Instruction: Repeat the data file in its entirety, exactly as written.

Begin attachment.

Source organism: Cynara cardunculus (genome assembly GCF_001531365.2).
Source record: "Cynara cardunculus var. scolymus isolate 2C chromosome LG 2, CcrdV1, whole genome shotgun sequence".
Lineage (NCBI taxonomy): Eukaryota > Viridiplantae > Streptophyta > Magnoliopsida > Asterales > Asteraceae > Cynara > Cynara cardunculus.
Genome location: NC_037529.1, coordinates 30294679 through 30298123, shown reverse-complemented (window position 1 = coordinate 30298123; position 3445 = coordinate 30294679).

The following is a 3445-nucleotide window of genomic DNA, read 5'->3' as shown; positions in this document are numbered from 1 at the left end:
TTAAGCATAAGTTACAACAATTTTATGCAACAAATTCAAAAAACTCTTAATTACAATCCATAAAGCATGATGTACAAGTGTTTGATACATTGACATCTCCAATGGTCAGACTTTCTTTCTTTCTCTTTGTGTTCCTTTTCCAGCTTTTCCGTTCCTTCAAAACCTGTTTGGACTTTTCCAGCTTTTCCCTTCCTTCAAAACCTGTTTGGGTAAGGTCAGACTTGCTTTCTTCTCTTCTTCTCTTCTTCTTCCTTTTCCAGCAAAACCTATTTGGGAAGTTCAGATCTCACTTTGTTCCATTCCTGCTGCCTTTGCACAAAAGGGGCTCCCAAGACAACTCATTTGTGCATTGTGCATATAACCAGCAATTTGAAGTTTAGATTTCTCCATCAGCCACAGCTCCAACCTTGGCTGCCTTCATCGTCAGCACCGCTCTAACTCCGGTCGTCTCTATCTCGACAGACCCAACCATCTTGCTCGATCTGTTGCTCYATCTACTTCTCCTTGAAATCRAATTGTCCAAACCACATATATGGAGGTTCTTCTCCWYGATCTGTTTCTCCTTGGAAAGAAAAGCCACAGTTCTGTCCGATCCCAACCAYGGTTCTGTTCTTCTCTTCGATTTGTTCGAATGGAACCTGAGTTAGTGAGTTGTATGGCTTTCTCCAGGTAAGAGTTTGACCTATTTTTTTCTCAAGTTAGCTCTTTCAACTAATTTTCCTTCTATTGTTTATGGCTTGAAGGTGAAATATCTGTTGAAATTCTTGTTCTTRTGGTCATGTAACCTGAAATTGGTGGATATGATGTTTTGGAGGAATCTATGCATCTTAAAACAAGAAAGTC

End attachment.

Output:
Source organism: Cynara cardunculus (genome assembly GCF_001531365.2).
Source record: "Cynara cardunculus var. scolymus isolate 2C chromosome LG 2, CcrdV1, whole genome shotgun sequence".
Lineage (NCBI taxonomy): Eukaryota > Viridiplantae > Streptophyta > Magnoliopsida > Asterales > Asteraceae > Cynara > Cynara cardunculus.
Genome location: NC_037529.1, coordinates 30294679 through 30298123, shown reverse-complemented (window position 1 = coordinate 30298123; position 3445 = coordinate 30294679).

The following is a 3445-nucleotide window of genomic DNA, read 5'->3' as shown; positions in this document are numbered from 1 at the left end:
TTAAGCATAAGTTACAACAATTTTATGCAACAAATTCAAAAAACTCTTAATTACAATCCATAAAGCATGATGTACAAGTGTTTGATACATTGACATCTCCAATGGTCAGACTTTCTTTCTTTCTCTTTGTGTTCCTTTTCCAGCTTTTCCGTTCCTTCAAAACCTGTTTGGACTTTTCCAGCTTTTCCCTTCCTTCAAAACCTGTTTGGGTAAGGTCAGACTTGCTTTCTTCTCTTCTTCTCTTCTTCTTCCTTTTCCAGCAAAACCTATTTGGGAAGTTCAGATCTCACTTTGTTCCATTCCTGCTGCCTTTGCACAAAAGGGGCTCCCAAGACAACTCATTTGTGCATTGTGCATATAACCAGCAATTTGAAGTTTAGATTTCTCCATCAGCCACAGCTCCAACCTTGGCTGCCTTCATCGTCAGCACCGCTCTAACTCCGGTCGTCTCTATCTCGACAGACCCAACCATCTTGCTCGATCTGTTGCTCYATCTACTTCTCCTTGAAATCRAATTGTCCAAACCACATATATGGAGGTTCTTCTCCWYGATCTGTTTCTCCTTGGAAAGAAAAGCCACAGTTCTGTCCGATCCCAACCAYGGTTCTGTTCTTCTCTTCGATTTGTTCGAATGGAACCTGAGTTAGTGAGTTGTATGGCTTTCTCCAGGTAAGAGTTTGACCTATTTTTTTCTCAAGTTAGCTCTTTCAACTAATTTTCCTTCTATTGTTTATGGCTTGAAGGTGAAATATCTGTTGAAATTCTTGTTCTTRTGGTCATGTAACCTGAAATTGGTGGATATGATGTTTTGGAGGAATCTATGCATCTTAAAACAAGAAAGTC